Median means "in the middle". So, with regard to List Price, this means exactly half of homes listed are above this price and exactly half are below. For example, let's say there are 5 homes for sale in a market at prices of $175,000, $200,000, $250,000, $350,000, and $600,000. The Median Price would be the one in the middle, or $250,000.
Note that this is not the same as Average Price. Using the same example above, the average price would be $315,000 which is significantly higher than the median of $250,000. Statisticians might say that median is a better indicator of the "typical" home within an area because it is not affected by "outliers" (the $600,000 home in this example).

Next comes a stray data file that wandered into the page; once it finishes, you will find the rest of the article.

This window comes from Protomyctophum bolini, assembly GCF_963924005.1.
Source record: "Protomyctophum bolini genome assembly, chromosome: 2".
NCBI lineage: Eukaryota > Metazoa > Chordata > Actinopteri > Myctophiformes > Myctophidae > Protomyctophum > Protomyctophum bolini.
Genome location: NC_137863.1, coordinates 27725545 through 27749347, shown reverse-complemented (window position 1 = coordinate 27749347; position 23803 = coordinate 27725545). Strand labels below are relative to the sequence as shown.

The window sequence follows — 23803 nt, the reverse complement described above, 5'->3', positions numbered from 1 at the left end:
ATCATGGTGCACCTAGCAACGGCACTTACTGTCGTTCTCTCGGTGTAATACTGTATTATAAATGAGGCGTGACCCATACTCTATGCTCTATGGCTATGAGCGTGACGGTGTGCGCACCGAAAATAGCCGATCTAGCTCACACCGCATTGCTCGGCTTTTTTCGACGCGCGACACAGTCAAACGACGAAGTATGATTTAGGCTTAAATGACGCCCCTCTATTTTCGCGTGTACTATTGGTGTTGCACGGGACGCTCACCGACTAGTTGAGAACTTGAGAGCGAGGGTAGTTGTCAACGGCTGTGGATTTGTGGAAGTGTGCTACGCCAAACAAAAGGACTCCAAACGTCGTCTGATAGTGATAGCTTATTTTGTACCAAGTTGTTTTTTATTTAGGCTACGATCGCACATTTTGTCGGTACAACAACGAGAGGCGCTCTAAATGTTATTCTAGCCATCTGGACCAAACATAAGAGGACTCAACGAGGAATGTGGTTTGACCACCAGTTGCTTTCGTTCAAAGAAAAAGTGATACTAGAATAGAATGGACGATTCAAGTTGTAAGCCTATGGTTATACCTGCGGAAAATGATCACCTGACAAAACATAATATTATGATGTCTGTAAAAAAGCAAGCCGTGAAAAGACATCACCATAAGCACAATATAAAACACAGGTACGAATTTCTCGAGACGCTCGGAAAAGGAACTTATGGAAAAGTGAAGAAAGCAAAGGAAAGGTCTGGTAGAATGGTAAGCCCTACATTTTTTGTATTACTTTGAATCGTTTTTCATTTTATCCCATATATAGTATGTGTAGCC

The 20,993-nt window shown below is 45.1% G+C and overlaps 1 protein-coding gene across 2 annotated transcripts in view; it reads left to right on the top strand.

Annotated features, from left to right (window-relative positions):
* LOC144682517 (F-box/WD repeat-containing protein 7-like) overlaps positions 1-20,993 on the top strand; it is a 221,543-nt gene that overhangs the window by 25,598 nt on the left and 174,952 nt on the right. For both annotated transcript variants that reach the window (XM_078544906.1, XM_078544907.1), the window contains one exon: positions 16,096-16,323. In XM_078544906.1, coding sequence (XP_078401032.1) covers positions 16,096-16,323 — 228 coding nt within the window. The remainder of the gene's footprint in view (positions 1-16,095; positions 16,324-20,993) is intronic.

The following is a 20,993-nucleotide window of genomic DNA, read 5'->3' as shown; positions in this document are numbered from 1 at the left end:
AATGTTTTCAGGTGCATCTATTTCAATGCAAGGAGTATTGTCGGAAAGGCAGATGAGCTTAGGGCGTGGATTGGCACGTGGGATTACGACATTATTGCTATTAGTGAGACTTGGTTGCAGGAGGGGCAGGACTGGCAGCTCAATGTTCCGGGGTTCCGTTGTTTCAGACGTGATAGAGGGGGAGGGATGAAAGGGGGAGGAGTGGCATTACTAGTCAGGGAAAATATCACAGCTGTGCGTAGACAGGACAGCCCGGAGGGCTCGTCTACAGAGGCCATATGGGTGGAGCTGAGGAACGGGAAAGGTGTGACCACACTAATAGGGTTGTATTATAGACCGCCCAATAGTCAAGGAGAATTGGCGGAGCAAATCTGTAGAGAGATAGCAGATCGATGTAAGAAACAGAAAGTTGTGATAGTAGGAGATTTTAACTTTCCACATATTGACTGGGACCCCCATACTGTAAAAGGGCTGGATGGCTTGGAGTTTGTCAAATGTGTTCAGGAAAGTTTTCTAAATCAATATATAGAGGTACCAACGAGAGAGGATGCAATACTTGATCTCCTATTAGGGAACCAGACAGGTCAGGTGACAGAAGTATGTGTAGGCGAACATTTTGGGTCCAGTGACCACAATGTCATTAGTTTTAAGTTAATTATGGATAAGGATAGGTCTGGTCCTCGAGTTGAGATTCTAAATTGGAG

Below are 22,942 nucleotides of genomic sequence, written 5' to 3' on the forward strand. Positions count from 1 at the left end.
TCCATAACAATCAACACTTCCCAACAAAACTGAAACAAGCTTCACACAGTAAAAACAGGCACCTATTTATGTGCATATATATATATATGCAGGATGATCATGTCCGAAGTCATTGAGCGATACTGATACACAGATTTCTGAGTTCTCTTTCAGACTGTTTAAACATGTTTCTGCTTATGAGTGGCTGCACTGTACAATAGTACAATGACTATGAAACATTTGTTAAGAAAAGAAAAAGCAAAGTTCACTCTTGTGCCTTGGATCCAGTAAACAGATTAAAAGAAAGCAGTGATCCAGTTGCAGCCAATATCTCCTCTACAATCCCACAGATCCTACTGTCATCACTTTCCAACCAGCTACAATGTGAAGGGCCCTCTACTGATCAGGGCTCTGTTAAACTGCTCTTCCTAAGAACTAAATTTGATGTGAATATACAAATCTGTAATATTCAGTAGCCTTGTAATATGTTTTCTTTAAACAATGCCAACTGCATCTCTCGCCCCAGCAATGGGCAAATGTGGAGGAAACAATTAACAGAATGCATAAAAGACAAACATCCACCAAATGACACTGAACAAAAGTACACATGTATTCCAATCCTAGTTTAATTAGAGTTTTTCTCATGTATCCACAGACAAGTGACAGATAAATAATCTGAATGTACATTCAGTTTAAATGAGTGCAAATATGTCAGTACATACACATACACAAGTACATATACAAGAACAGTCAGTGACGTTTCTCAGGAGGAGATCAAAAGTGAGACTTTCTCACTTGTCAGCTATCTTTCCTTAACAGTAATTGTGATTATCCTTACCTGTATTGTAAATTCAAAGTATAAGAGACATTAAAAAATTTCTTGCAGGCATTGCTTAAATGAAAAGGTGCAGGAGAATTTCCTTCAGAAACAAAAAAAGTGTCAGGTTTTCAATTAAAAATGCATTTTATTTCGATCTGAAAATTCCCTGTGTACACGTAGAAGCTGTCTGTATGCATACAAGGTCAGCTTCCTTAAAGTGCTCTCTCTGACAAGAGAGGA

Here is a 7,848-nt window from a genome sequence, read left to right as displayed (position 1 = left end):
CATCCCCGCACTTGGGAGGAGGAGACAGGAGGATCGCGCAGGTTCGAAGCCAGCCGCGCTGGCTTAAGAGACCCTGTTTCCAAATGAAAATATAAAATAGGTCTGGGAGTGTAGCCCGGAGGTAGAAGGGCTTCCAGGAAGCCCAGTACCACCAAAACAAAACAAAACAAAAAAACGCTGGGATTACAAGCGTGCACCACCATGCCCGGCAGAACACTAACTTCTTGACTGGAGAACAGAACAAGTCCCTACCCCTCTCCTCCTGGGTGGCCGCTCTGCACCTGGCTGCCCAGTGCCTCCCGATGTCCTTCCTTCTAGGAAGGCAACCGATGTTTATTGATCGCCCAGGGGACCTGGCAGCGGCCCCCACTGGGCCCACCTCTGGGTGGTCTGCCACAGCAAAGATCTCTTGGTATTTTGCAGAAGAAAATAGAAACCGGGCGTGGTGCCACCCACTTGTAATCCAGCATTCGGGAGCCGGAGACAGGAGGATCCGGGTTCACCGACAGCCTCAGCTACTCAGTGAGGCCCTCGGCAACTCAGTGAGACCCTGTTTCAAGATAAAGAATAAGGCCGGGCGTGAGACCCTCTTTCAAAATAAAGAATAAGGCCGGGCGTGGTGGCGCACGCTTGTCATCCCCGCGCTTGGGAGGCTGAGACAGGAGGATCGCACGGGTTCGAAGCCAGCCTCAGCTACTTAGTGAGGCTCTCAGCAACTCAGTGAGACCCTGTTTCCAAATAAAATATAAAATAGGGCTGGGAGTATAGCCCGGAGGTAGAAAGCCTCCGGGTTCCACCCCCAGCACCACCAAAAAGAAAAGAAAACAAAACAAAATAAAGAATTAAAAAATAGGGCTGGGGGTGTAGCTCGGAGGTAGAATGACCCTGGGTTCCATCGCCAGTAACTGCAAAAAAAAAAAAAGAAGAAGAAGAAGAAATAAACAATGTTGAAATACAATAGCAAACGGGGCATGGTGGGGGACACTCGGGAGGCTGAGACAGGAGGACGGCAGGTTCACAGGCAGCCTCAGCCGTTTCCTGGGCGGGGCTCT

When selling or buying a home, the most useful information associated with Median Listing Price is the trend displayed in the graph. If the graph shows a downward trend, it means that sellers are dropping their prices in response to a softening market. A "soft" market is also referred to as a "cold" or "buyers" market. If Median Listing Price is trending down, it may take longer to sell a home and buyers may have more bargaining power. If Median Listing Price is trending up, the market may be "hot" and homes will likely be selling more quickly. Sellers will have the advantage when prices are going up.